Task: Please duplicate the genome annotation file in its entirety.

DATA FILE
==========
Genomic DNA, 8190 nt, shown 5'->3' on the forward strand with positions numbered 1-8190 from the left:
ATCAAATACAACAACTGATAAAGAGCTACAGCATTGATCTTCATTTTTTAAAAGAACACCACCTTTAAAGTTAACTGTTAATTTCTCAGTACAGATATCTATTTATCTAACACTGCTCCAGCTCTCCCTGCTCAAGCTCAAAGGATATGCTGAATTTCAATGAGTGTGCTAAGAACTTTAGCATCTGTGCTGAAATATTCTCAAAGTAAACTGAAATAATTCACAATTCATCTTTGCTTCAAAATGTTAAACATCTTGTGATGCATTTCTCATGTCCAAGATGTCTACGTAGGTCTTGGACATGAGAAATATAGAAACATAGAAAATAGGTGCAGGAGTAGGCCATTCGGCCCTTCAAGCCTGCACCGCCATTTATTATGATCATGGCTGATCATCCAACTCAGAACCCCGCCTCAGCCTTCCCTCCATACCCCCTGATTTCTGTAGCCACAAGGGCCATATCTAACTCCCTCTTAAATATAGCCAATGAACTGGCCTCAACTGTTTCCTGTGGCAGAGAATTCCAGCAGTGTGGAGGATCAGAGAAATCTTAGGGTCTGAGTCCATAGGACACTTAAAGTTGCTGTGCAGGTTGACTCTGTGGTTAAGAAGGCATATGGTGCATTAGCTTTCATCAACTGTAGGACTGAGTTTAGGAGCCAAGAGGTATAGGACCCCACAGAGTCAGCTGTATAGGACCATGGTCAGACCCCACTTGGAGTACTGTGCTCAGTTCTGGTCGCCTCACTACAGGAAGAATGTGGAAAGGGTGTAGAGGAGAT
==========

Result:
Genomic DNA, 8190 nt, shown 5'->3' on the forward strand with positions numbered 1-8190 from the left:
ATCAAATACAACAACTGATAAAGAGCTACAGCATTGATCTTCATTTTTTAAAAGAACACCACCTTTAAAGTTAACTGTTAATTTCTCAGTACAGATATCTATTTATCTAACACTGCTCCAGCTCTCCCTGCTCAAGCTCAAAGGATATGCTGAATTTCAATGAGTGTGCTAAGAACTTTAGCATCTGTGCTGAAATATTCTCAAAGTAAACTGAAATAATTCACAATTCATCTTTGCTTCAAAATGTTAAACATCTTGTGATGCATTTCTCATGTCCAAGATGTCTACGTAGGTCTTGGACATGAGAAATATAGAAACATAGAAAATAGGTGCAGGAGTAGGCCATTCGGCCCTTCAAGCCTGCACCGCCATTTATTATGATCATGGCTGATCATCCAACTCAGAACCCCGCCTCAGCCTTCCCTCCATACCCCCTGATTTCTGTAGCCACAAGGGCCATATCTAACTCCCTCTTAAATATAGCCAATGAACTGGCCTCAACTGTTTCCTGTGGCAGAGAATTCCAGCAGTGTGGAGGATCAGAGAAATCTTAGGGTCTGAGTCCATAGGACACTTAAAGTTGCTGTGCAGGTTGACTCTGTGGTTAAGAAGGCATATGGTGCATTAGCTTTCATCAACTGTAGGACTGAGTTTAGGAGCCAAGAGGTATAGGACCCCACAGAGTCAGCTGTATAGGACCATGGTCAGACCCCACTTGGAGTACTGTGCTCAGTTCTGGTCGCCTCACTACAGGAAGAATGTGGAAAGGGTGTAGAGGAGAT